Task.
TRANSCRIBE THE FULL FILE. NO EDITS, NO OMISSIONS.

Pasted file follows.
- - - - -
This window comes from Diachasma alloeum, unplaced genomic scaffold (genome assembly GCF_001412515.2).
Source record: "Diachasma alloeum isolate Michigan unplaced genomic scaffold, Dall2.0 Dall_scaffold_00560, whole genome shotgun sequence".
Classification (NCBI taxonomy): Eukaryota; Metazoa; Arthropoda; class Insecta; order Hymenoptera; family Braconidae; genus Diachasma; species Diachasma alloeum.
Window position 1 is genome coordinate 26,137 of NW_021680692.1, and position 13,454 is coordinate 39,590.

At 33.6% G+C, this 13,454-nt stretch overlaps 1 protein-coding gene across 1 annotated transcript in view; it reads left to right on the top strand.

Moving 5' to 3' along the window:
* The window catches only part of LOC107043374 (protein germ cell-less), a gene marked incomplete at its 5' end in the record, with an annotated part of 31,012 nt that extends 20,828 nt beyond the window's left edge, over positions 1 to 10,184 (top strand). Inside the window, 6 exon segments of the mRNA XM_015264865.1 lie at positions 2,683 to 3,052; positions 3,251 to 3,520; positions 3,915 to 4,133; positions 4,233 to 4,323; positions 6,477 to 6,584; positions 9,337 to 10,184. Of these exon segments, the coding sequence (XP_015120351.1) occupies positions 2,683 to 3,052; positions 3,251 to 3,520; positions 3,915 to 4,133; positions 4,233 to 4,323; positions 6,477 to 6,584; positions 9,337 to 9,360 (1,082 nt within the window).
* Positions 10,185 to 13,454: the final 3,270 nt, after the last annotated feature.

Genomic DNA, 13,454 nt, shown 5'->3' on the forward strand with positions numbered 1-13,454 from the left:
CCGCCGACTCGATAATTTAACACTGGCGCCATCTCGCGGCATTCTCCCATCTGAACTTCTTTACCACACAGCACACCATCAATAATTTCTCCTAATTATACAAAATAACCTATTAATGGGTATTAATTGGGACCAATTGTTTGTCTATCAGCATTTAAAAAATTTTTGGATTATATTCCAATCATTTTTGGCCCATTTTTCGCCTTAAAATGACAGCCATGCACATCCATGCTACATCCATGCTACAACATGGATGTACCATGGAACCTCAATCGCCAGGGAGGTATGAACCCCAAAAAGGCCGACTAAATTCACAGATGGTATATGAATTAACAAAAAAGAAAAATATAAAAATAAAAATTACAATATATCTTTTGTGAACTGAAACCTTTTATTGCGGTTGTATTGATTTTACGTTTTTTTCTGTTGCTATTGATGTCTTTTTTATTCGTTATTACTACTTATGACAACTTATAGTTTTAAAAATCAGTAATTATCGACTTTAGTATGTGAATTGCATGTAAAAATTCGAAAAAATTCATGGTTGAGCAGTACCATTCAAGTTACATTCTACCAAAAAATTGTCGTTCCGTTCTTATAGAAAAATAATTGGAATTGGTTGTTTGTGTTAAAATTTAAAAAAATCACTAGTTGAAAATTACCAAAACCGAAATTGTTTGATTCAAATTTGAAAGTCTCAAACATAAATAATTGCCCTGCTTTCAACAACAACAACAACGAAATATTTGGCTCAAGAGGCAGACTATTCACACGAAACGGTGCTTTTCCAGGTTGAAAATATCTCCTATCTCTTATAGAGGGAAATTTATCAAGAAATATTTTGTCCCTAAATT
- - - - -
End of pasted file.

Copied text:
This window comes from Diachasma alloeum, unplaced genomic scaffold (genome assembly GCF_001412515.2).
Source record: "Diachasma alloeum isolate Michigan unplaced genomic scaffold, Dall2.0 Dall_scaffold_00560, whole genome shotgun sequence".
Classification (NCBI taxonomy): Eukaryota; Metazoa; Arthropoda; class Insecta; order Hymenoptera; family Braconidae; genus Diachasma; species Diachasma alloeum.
Window position 1 is genome coordinate 26,137 of NW_021680692.1, and position 13,454 is coordinate 39,590.

At 33.6% G+C, this 13,454-nt stretch overlaps 1 protein-coding gene across 1 annotated transcript in view; it reads left to right on the top strand.

Moving 5' to 3' along the window:
* The window catches only part of LOC107043374 (protein germ cell-less), a gene marked incomplete at its 5' end in the record, with an annotated part of 31,012 nt that extends 20,828 nt beyond the window's left edge, over positions 1 to 10,184 (top strand). Inside the window, 6 exon segments of the mRNA XM_015264865.1 lie at positions 2,683 to 3,052; positions 3,251 to 3,520; positions 3,915 to 4,133; positions 4,233 to 4,323; positions 6,477 to 6,584; positions 9,337 to 10,184. Of these exon segments, the coding sequence (XP_015120351.1) occupies positions 2,683 to 3,052; positions 3,251 to 3,520; positions 3,915 to 4,133; positions 4,233 to 4,323; positions 6,477 to 6,584; positions 9,337 to 9,360 (1,082 nt within the window).
* Positions 10,185 to 13,454: the final 3,270 nt, after the last annotated feature.

Genomic DNA, 13,454 nt, shown 5'->3' on the forward strand with positions numbered 1-13,454 from the left:
CCGCCGACTCGATAATTTAACACTGGCGCCATCTCGCGGCATTCTCCCATCTGAACTTCTTTACCACACAGCACACCATCAATAATTTCTCCTAATTATACAAAATAACCTATTAATGGGTATTAATTGGGACCAATTGTTTGTCTATCAGCATTTAAAAAATTTTTGGATTATATTCCAATCATTTTTGGCCCATTTTTCGCCTTAAAATGACAGCCATGCACATCCATGCTACATCCATGCTACAACATGGATGTACCATGGAACCTCAATCGCCAGGGAGGTATGAACCCCAAAAAGGCCGACTAAATTCACAGATGGTATATGAATTAACAAAAAAGAAAAATATAAAAATAAAAATTACAATATATCTTTTGTGAACTGAAACCTTTTATTGCGGTTGTATTGATTTTACGTTTTTTTCTGTTGCTATTGATGTCTTTTTTATTCGTTATTACTACTTATGACAACTTATAGTTTTAAAAATCAGTAATTATCGACTTTAGTATGTGAATTGCATGTAAAAATTCGAAAAAATTCATGGTTGAGCAGTACCATTCAAGTTACATTCTACCAAAAAATTGTCGTTCCGTTCTTATAGAAAAATAATTGGAATTGGTTGTTTGTGTTAAAATTTAAAAAAATCACTAGTTGAAAATTACCAAAACCGAAATTGTTTGATTCAAATTTGAAAGTCTCAAACATAAATAATTGCCCTGCTTTCAACAACAACAACAACGAAATATTTGGCTCAAGAGGCAGACTATTCACACGAAACGGTGCTTTTCCAGGTTGAAAATATCTCCTATCTCTTATAGAGGGAAATTTATCAAGAAATATTTTGTCCCTAAATT